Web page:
Check out Thorntown's video on Tober's blog by clicking here.  You'll see that this group means business.

Winter, you've been officially hoodie hoo'ed.  Go away now.  We can repeat this ceremony as long as it takes.

Wind Chills Tonight in the Single Digits (Fahrenheit)?  Are You Kidding Moi?

Cauli Le Chat
MPL Roving Reporter
Hoosier Weather News Beat

P.S.  Hey, Boss Lady.  Moi, sleeping inside our Library tonight.  It is SO happening.  I've got Scowl-Face's key fob to the secret locking staff door.

P.P.S.  "A Hazy Shade of Winter," by folk-pop legends Simon & Garfunkel, was recorded and released as a single (1966) and later appeared on the album Bookends (1968).  Paul Simon was one of the greatest folk-pop lyricists and musicians of the 20th century.  He's still cranking out great songs today.  As for Art Garfunkel, every guy Scowl-Face knew in high school choir wished desperately that his voice was as wonderful as his. Garfunkel's, I mean. (Who'd you think I meant?  Scowl-Face couldn't carry a tune in a bucket.)  Seriously, that's a true story.

P.P.P.S.  The Bangles recorded a cover of "A Hazy Shade of Winter" (1987) to include on the movie soundtrack to Less Than Zero (1987).  The group recorded a live rendition of the song for AOL Sessions (2003), shown here in this nifty online video.

Friday, February 24, 2012

Sound Like a Pirate on Cauli 4 Kids

Since the featured letter of the alphabet was R r on Wild Thang and Sammy the Toucan's early literacy blog and video, we can all sound like pirates!  That's what we did on my Cauli 4 Kids blog this afternoon.

Go ahead--Give it a try.  RRRRRRrrrrrrrr!  Pretty fun!

Shiver Moi Timbers,

Cauli Le Chat
MPL Roving Reporter
Early Literacy News Beat

P.S.  Does my Library have any book trailers about race cars?  What do you think?

Wild Thang Scorches YouTube Viewing Stats

I already did Friday Features earlier today, but I just took a peek at Wild Thang's YouTube Channel, and here's what I noticed.

Click to Bigify

The Miss Jaymi's Channel has graced YouTube for just a little over five months already, and her total video viewership is 11,675.  Do you know how long it took the MPL YouTube Channel to reach 10,000?  Moi, neither.  I was hoping you'd know so we could make a meaningful comparison.

Wait, I can look it up!  Done and done.  It took nine months.  That was actually faster than I remembered.  It felt like much longer.

Anyway, the point is that Wild Thang's Channel is scorching YouTube in terms of library viewership statistics.  Well, for libraries the size of ours, that's a huge number of viewings in such a short time.   Quite impressive, I'd venture.  Wild Thang and Sammy are to be congratulated.  Boss Lady, that means raises all 'round.  Or raisins.  Something like that.

Kudos to Wild Thang and her partner, Sammy the Toucan, for making early literacy a "must-see" on YouTube.  After a couple of years, your videos will be pulling big numbers.  the MPL YouTube Channel's 244 currently uploaded videos are presently being watched at a monthly rate of . . . let's see, now . . .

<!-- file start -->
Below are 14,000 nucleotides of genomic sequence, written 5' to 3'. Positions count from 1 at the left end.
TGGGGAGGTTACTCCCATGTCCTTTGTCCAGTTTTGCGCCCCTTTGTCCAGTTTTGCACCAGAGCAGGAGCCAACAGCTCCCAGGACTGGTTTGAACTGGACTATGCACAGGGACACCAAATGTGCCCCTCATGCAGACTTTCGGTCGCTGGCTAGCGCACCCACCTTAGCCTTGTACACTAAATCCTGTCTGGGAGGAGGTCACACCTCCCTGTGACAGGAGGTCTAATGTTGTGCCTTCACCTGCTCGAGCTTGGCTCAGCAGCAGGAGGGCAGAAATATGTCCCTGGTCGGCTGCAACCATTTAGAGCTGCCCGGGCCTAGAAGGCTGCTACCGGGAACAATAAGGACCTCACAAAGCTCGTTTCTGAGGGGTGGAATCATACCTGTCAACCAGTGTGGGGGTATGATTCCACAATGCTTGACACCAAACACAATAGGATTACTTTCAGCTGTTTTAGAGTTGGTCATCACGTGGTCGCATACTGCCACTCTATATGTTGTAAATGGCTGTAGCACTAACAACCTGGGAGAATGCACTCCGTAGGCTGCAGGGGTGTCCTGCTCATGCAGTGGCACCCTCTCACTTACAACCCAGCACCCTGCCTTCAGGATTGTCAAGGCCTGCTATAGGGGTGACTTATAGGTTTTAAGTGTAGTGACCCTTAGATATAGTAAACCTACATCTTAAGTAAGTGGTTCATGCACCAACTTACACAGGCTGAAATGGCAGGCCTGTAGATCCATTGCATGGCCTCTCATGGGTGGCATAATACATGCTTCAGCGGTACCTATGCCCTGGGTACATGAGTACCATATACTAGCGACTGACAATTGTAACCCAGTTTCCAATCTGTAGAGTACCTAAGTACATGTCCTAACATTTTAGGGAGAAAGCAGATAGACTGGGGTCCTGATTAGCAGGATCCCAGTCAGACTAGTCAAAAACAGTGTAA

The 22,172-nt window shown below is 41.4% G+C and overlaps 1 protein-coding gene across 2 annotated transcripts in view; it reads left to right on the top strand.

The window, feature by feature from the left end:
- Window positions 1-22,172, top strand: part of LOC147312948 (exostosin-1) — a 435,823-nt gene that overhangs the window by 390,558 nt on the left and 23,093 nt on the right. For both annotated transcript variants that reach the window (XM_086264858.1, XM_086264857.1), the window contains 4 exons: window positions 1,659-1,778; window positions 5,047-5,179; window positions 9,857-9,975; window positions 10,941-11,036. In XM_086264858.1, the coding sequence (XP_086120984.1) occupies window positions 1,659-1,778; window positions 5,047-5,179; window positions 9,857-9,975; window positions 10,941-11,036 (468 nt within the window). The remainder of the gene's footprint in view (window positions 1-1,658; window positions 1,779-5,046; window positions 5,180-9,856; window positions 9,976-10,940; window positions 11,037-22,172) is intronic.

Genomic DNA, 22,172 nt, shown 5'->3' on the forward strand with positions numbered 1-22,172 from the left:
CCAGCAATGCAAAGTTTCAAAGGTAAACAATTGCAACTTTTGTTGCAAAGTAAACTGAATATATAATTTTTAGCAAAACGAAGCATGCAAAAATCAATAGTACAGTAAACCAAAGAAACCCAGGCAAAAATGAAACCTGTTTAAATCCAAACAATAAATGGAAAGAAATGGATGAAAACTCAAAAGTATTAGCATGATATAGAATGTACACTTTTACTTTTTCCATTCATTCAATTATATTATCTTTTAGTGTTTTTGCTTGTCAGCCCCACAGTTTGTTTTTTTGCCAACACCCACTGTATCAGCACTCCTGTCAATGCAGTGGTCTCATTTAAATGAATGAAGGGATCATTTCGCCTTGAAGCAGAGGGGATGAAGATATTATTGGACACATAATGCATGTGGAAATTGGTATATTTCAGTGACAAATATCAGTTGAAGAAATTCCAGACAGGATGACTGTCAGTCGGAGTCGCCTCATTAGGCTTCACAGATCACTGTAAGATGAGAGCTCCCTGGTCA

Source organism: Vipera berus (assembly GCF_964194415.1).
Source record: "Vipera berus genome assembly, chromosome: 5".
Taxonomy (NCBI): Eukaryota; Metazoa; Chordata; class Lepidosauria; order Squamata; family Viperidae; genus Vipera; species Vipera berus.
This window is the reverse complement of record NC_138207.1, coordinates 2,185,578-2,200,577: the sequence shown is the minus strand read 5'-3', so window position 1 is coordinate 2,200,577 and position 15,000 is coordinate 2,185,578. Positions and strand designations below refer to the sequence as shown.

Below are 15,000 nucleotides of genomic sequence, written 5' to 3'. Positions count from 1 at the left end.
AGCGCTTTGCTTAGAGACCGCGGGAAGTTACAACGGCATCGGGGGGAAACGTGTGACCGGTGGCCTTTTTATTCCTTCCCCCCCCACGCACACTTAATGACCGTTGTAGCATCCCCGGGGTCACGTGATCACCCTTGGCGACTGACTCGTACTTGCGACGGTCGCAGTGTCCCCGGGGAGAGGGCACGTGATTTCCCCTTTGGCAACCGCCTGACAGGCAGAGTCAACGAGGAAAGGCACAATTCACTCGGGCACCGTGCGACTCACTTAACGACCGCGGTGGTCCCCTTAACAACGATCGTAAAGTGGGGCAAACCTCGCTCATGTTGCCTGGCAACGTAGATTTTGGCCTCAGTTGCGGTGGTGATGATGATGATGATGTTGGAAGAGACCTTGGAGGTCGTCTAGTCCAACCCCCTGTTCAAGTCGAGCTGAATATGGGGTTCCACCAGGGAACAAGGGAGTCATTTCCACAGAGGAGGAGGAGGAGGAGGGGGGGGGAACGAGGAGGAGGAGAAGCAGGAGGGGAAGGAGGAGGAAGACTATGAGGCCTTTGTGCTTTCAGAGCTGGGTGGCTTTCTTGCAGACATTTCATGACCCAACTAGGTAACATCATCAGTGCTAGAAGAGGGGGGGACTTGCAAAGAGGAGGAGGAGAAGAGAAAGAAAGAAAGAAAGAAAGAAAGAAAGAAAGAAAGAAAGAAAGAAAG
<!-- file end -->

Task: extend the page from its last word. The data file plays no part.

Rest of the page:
Click to Bigify

Just Saying,

Cauli Le Chat
MPL Roving Reporter
YouTube Statistics News Beat

P.S.  Speaking of viewing statistics skyrocketing upward, I'm reminded of the beginning of the LP To Our Children's Children's Children (1969), by the Moody Blues, in which one hears a musical cacophony intended to simulate the launching of the Saturn V rocket carrying Apollo 11's astronauts to the moon earlier that year.  Following close behind is the first track, "Higher and Higher," written by MB percussionist Graeme Edge.  The Moodies were heavily into Eastern philosophy and mysticism at the time, as one may readily discern from the dramatic tone of the instrumentals and, especially, from the spoken lyrics.  This album, though, has a more direct purpose:  To praise the greatest human achievement of the 20th century (according to some folks).  Listen to the entire work, though, and you'll find philosophy aplenty.  The Moodies never disappoint when it comes to life lessons learned.

A Tribute to Jules Le Chat (1998/2001?-2012)

Last Friday (Feb. 17, 2012), my dear friend and relation Jules Le Chat passed over.  Like moi, Jules (or Juliet, as Kindly Couple called her) was an outdoor Library hang-arounder.  In June, 2004, The Lady With the Red Hair and Buffalo Gal discovered Jules waiting at their car in the Library parking lot.  She had been hanging out at the Library for awhile, asking passing people for assistance.  She was extremely thin, badly groomed, and obviously in need of much loving care.  She was clearly an adult kitty--the V-E-T subsequently gauged her age at between 3-6 years--so she had knocked around the streets of Mooresville for quite some time, unless she had been "dumped" at the Library, which was admittedly a possibility.  Her distinguishing physical characteristic was a partially-amputated tail, presumably due to a catastrophic injury, that earned her the nickname "Stumpy" from moi (although I only used it in jest--Jules could take a joke with grace and good humor).